The Web of Kinship among the Tallensi: The Second Part of an Analysis of the Social Structure of a Trans-Volta Tribe

The Web of Kinship among the Tallensi: The Second Part of an Analysis of the Social Structure of a Trans-Volta Tribe

The Web of Kinship among the Tallensi: The Second Part of an Analysis of the Social Structure of a Trans-Volta Tribe

The Web of Kinship among the Tallensi: The Second Part of an Analysis of the Social Structure of a Trans-Volta Tribe

Excerpt

This book concludes the investigation of Tale social structure begun in The Dynamics of Clanship among the Tallensi, 1945. It carries the analysis into the domain of family life and the social ties that grow directly out of marriage and parenthood. This is the domain of kinship, in the current usage of social anthropology.

No subject in the whole range of anthropological studies has been so voluminously investigated and debated as kinship. It is no exaggeration to say that every anthropologist of repute has, at some time or another, written about kinship. Nor has this interest been confined to anthropologists. The marriage customs of primitive peoples, their modes of domestic organization, their rules of inheritance and descent, the laws, morals, and religious beliefs associated with family life among them, have furnished material for scholars of many kinds. It is nearly a hundred years since Bachofen's reconstruction of primordial mother-right and McLennan's theory of exogamy and endogamy upset long-standing beliefs about the nature of the human family. It is exactly a century since Lewis Morgan, who may justly be regarded as the father of the scientific study of kinship in primitive society, first wrote about the Iroquois clan. Since then psychologists and philosophers, sociologists, jurists, historians, and others have drawn constantly on the mounting quantity of data concerning primitive kinship to support their theories or confute their opponents.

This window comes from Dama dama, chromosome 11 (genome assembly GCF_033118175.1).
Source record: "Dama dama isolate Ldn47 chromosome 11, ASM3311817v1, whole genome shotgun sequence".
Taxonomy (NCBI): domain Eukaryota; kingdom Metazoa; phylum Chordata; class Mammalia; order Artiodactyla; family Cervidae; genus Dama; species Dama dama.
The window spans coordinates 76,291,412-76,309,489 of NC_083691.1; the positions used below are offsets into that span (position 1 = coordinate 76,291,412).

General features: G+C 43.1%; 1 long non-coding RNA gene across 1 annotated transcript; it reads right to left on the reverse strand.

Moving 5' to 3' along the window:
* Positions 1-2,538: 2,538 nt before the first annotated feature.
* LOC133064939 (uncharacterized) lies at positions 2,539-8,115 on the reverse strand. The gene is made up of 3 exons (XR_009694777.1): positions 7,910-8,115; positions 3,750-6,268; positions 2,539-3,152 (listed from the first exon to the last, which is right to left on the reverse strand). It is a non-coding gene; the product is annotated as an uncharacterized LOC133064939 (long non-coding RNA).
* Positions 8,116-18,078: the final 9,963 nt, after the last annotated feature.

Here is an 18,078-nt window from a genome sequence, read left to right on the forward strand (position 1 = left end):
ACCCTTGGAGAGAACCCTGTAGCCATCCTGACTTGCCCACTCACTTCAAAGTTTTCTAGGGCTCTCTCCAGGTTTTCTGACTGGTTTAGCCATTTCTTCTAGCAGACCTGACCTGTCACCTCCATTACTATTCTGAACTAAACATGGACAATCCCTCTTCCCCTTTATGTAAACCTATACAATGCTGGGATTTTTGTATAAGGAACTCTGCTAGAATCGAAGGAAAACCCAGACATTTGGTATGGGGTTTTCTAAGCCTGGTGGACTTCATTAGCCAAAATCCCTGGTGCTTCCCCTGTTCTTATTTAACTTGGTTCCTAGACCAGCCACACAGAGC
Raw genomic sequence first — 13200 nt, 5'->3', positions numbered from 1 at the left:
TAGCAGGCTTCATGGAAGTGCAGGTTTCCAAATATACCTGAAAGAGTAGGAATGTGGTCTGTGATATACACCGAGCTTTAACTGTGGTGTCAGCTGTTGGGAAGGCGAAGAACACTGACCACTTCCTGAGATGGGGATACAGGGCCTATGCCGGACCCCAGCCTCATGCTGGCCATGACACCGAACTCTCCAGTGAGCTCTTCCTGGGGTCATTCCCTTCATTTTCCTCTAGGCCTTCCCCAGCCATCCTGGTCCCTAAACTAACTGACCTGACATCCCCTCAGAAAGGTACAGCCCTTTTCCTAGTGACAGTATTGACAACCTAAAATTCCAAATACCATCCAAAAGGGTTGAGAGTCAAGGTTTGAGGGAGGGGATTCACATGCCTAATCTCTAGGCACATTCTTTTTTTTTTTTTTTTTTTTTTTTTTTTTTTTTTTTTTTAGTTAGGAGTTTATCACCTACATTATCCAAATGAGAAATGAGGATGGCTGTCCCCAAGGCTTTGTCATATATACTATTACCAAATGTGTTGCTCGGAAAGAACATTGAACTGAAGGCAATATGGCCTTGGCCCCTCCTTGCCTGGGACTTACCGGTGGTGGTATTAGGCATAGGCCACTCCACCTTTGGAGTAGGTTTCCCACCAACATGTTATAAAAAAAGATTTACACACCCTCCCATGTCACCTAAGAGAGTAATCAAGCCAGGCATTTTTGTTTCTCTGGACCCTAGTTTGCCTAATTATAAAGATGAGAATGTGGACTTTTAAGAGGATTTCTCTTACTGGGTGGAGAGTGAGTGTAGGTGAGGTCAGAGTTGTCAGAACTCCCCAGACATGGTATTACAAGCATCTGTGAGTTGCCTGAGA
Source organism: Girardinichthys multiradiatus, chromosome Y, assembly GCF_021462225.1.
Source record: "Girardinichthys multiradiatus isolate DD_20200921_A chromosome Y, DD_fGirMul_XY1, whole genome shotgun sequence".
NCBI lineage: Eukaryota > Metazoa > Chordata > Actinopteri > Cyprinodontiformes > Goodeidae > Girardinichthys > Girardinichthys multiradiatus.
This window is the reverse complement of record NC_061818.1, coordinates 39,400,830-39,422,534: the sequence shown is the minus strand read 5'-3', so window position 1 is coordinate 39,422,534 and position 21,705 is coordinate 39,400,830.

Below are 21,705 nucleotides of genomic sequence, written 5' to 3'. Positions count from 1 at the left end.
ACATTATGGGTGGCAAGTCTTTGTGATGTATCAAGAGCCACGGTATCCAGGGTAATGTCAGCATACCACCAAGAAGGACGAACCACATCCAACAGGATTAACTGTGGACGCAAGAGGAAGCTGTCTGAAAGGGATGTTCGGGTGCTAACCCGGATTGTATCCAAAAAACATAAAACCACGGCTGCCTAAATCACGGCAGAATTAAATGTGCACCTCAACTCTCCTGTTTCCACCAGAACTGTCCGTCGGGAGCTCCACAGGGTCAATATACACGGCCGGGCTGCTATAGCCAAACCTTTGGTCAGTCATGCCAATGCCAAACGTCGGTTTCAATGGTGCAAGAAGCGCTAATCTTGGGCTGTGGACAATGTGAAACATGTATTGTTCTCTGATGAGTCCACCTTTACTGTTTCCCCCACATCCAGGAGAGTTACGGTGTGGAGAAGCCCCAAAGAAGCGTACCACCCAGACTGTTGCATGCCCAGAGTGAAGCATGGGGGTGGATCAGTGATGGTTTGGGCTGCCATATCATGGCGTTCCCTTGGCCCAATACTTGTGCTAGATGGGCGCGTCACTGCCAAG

Fortunately for the anthropologist who ventures to write about kinship, the vast mass of literature on the subject contains only a small amount of generalization that has stood the test of modern field research. But this alone would not excuse the omission of reference to the work of other students of the subject in a book on kinship. The chief reason why I have, in this book, referred only to those authorities whose writings have direct bearing on my material is because the general problems of kinship lie outside the scope of a descriptive monograph.

At the same time the truism that facts only acquire meaning for science in the light of an adequate theory is specially relevant to the study of kinship. 'No systematic thought has made progress apart from some adequately general working hypothesis, adapted to its special topic', says Whitehead. Kinship studies, right up to . . .

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